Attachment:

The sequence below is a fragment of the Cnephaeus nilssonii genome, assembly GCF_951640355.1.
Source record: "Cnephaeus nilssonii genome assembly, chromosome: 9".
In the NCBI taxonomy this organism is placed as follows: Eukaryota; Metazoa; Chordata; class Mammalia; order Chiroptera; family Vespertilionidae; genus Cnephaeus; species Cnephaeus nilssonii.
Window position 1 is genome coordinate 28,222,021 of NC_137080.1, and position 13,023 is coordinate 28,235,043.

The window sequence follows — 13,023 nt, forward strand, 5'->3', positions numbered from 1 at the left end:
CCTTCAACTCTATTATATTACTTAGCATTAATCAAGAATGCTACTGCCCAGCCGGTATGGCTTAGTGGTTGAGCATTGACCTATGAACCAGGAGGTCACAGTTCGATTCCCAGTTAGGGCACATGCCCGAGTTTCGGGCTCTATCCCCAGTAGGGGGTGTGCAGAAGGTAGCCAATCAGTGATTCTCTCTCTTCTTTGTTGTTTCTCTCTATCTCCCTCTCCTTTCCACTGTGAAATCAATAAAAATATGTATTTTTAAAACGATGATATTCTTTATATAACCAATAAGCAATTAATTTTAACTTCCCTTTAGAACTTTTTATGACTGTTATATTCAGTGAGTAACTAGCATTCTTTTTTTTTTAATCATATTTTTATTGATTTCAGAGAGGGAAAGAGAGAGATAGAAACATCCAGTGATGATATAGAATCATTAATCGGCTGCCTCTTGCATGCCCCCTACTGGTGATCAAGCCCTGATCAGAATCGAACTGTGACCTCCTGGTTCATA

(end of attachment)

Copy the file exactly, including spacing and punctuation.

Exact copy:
The sequence below is a fragment of the Cnephaeus nilssonii genome, assembly GCF_951640355.1.
Source record: "Cnephaeus nilssonii genome assembly, chromosome: 9".
In the NCBI taxonomy this organism is placed as follows: Eukaryota; Metazoa; Chordata; class Mammalia; order Chiroptera; family Vespertilionidae; genus Cnephaeus; species Cnephaeus nilssonii.
Window position 1 is genome coordinate 28,222,021 of NC_137080.1, and position 13,023 is coordinate 28,235,043.

The window sequence follows — 13,023 nt, forward strand, 5'->3', positions numbered from 1 at the left end:
CCTTCAACTCTATTATATTACTTAGCATTAATCAAGAATGCTACTGCCCAGCCGGTATGGCTTAGTGGTTGAGCATTGACCTATGAACCAGGAGGTCACAGTTCGATTCCCAGTTAGGGCACATGCCCGAGTTTCGGGCTCTATCCCCAGTAGGGGGTGTGCAGAAGGTAGCCAATCAGTGATTCTCTCTCTTCTTTGTTGTTTCTCTCTATCTCCCTCTCCTTTCCACTGTGAAATCAATAAAAATATGTATTTTTAAAACGATGATATTCTTTATATAACCAATAAGCAATTAATTTTAACTTCCCTTTAGAACTTTTTATGACTGTTATATTCAGTGAGTAACTAGCATTCTTTTTTTTTTAATCATATTTTTATTGATTTCAGAGAGGGAAAGAGAGAGATAGAAACATCCAGTGATGATATAGAATCATTAATCGGCTGCCTCTTGCATGCCCCCTACTGGTGATCAAGCCCTGATCAGAATCGAACTGTGACCTCCTGGTTCATA